My cancer peeps are "young" in the grand scheme of things. Hearing about how your grandma had breast cancer when she was in her 80's does nothing for us. We have young families, jobs, and would like to think that we're pretty active go-getters. "I know they were trying to be well-meaning but their mothers were 70+ when they were diagnosed, not 42! Come on, I have young kids and a whole life." Not to mention the fact that cancer medicine has advanced GREATLY in the last few decades, so these experiences, while sad, are completely irrelevant to our situation.
"Compare and Contrast"
Please do not compare your health "crises" and experiences with mine. Now, I'm the first to raise my hand and say that I'm sure I do this with my cancer peeps (but we're allowed, because we try and garner info from each other about what the unknown is like), and I apologize to anyone I've ever done this to in the past, and know I'm working really hard NOT to do this ever again. But please do not talk about your benign lump or your hazy mammogram results or how it was a scary couple of days for you thinking you might have cancer, but thank God you don't. Now, if I'm joking about my hideous MRI, and you've had one also, please, feel free to commiserate about that. But your experiences are not mine. Which leads me to...
"I Know How You Feel"
NO YOU DON'T. Even if you've had the same drugs, and the same doctors, and the same diagnosis. You have no idea how I feel. Every time I hear this from someone (usually a random stranger out in the community, or someone over the phone I have to deal with when "discussing" insurance...or the DMV), I want to lose it. If you take nothing else to heart from this post, please do not ever say these words again.
I am the first to admit that I'm not the most active church-goer out there, but I definitely believe in God, and pray for strength a lot. However, I'd like to think that he is not a mean and vindictive god who would want me to feel this terrible. Telling me my cancer is "God's plan for me and is my cross to bear" just doesn't work for me because I disagree. Perhaps, years from now, it might be appropriate to have a discussion about how having cancer changed my life/life plan, but not now. Not while I'm right in the middle of it. All this will do is make someone stop believing in God, or start hating God.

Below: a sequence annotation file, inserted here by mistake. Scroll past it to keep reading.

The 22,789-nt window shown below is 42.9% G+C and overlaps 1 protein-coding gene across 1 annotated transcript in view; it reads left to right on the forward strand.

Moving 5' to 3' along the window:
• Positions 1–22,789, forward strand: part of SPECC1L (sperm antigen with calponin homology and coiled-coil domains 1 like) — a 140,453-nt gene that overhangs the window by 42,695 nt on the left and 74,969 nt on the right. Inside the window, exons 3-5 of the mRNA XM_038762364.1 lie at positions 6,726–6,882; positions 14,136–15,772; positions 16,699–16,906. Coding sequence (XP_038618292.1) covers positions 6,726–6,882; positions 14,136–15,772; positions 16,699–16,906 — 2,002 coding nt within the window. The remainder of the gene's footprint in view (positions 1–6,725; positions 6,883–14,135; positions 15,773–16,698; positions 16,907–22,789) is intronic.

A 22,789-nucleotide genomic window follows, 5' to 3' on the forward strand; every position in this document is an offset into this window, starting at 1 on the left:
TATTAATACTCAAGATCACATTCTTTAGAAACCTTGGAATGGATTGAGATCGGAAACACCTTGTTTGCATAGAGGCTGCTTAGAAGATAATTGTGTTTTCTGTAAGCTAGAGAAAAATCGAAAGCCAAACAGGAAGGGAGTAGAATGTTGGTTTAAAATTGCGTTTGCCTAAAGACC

"God's Plan, part 2"
Or, "But you're such a good person." Again, cancer sucks. Random, stupid, and angry are all words that I use to describe it. Believe me, I've given quite a bit of thought to "wow! You'd have thought I would have some good karma points stored up." This is okay for me to think...but not at all helpful for you to say.
This is kind of "God's Plan, part 3" in my opinion. Yes, I think that attitude is a key component, and my cancer peeps completely agree. However, telling someone "attitude is everything" or "if you just have a positive attitude, it will be okay" is JUST NOT TRUE. I've been told I have a pretty remarkable attitude considering what I've been through, and they keep finding cancer every time they do a surgery or a scan. And then I get pissed and hate everyone. And then I feel guilty for not having a positive attitude. Lather. Rinse. Repeat. Attitude helps, but a positive attitude is not going to cure you. It is okay to feel bad and a cancer patient needs that permission not to be happy all the time.
"How Are You Feeling?"
Especially when it includes that look of pity in your eyes. This was one of my personal pet peeves and I'm glad that I wasn't the only one. I felt I was jinxing something if I answered, "not too bad." Wow, if that isn't asking the chemo gods to rain holy hell down on you, I don't know what is?! And if the reverse is true and I'm not doing well, you don't really want to know all the gory details, so I just wouldn't tell you. The sentiment is nice, but this is just not the right question (see below for what to ask instead).
"You Look Good"
The hell I do. What you really mean (ie: what you're amazed about) is that I don't look like a Holocaust survivor, which is how you think a cancer patient should look thanks to movies/TV/your grandma's cancer experience from the 1970s. Even if, God forbid, we really do look better than we've ever looked in our lifetime, we feel LIKE CRAP. We don't recognize the person we see in the mirror. Tell me I look good bald, that eyelashes are overrated, that my coloring seems good today...find something meaningful and specific...and maybe even funny. Anything other than something that sounds canned, and is really just a well-meaning lie. In this same category are "someone as young and healthy as you" which I hear from my doctors all the time. I HAVE CANCER...I am not healthy. Pick different words.